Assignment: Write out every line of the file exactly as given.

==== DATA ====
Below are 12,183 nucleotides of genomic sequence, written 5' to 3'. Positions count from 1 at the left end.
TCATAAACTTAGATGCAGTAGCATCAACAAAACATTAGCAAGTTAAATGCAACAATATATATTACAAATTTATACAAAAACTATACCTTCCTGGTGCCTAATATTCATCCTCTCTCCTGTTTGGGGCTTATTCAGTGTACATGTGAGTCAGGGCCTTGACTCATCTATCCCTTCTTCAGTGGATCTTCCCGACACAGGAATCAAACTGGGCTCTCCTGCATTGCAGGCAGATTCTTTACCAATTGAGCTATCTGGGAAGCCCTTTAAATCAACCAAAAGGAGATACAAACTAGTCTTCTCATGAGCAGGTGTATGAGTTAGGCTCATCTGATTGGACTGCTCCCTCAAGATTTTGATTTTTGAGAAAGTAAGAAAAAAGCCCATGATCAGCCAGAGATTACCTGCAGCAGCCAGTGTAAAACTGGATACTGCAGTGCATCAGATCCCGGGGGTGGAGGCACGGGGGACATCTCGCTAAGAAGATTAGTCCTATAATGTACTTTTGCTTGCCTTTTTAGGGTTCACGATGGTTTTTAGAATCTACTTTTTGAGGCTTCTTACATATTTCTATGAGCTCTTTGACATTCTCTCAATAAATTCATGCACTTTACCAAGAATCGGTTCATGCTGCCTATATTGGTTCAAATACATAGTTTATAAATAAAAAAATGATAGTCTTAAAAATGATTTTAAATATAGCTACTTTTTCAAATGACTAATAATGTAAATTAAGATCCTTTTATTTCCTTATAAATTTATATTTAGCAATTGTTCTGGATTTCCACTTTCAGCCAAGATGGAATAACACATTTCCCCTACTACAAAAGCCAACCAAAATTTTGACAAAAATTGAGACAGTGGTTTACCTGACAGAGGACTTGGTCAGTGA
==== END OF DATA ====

Below are 12,183 nucleotides of genomic sequence, written 5' to 3'. Positions count from 1 at the left end.
TCATAAACTTAGATGCAGTAGCATCAACAAAACATTAGCAAGTTAAATGCAACAATATATATTACAAATTTATACAAAAACTATACCTTCCTGGTGCCTAATATTCATCCTCTCTCCTGTTTGGGGCTTATTCAGTGTACATGTGAGTCAGGGCCTTGACTCATCTATCCCTTCTTCAGTGGATCTTCCCGACACAGGAATCAAACTGGGCTCTCCTGCATTGCAGGCAGATTCTTTACCAATTGAGCTATCTGGGAAGCCCTTTAAATCAACCAAAAGGAGATACAAACTAGTCTTCTCATGAGCAGGTGTATGAGTTAGGCTCATCTGATTGGACTGCTCCCTCAAGATTTTGATTTTTGAGAAAGTAAGAAAAAAGCCCATGATCAGCCAGAGATTACCTGCAGCAGCCAGTGTAAAACTGGATACTGCAGTGCATCAGATCCCGGGGGTGGAGGCACGGGGGACATCTCGCTAAGAAGATTAGTCCTATAATGTACTTTTGCTTGCCTTTTTAGGGTTCACGATGGTTTTTAGAATCTACTTTTTGAGGCTTCTTACATATTTCTATGAGCTCTTTGACATTCTCTCAATAAATTCATGCACTTTACCAAGAATCGGTTCATGCTGCCTATATTGGTTCAAATACATAGTTTATAAATAAAAAAATGATAGTCTTAAAAATGATTTTAAATATAGCTACTTTTTCAAATGACTAATAATGTAAATTAAGATCCTTTTATTTCCTTATAAATTTATATTTAGCAATTGTTCTGGATTTCCACTTTCAGCCAAGATGGAATAACACATTTCCCCTACTACAAAAGCCAACCAAAATTTTGACAAAAATTGAGACAGTGGTTTACCTGACAGAGGACTTGGTCAGTGA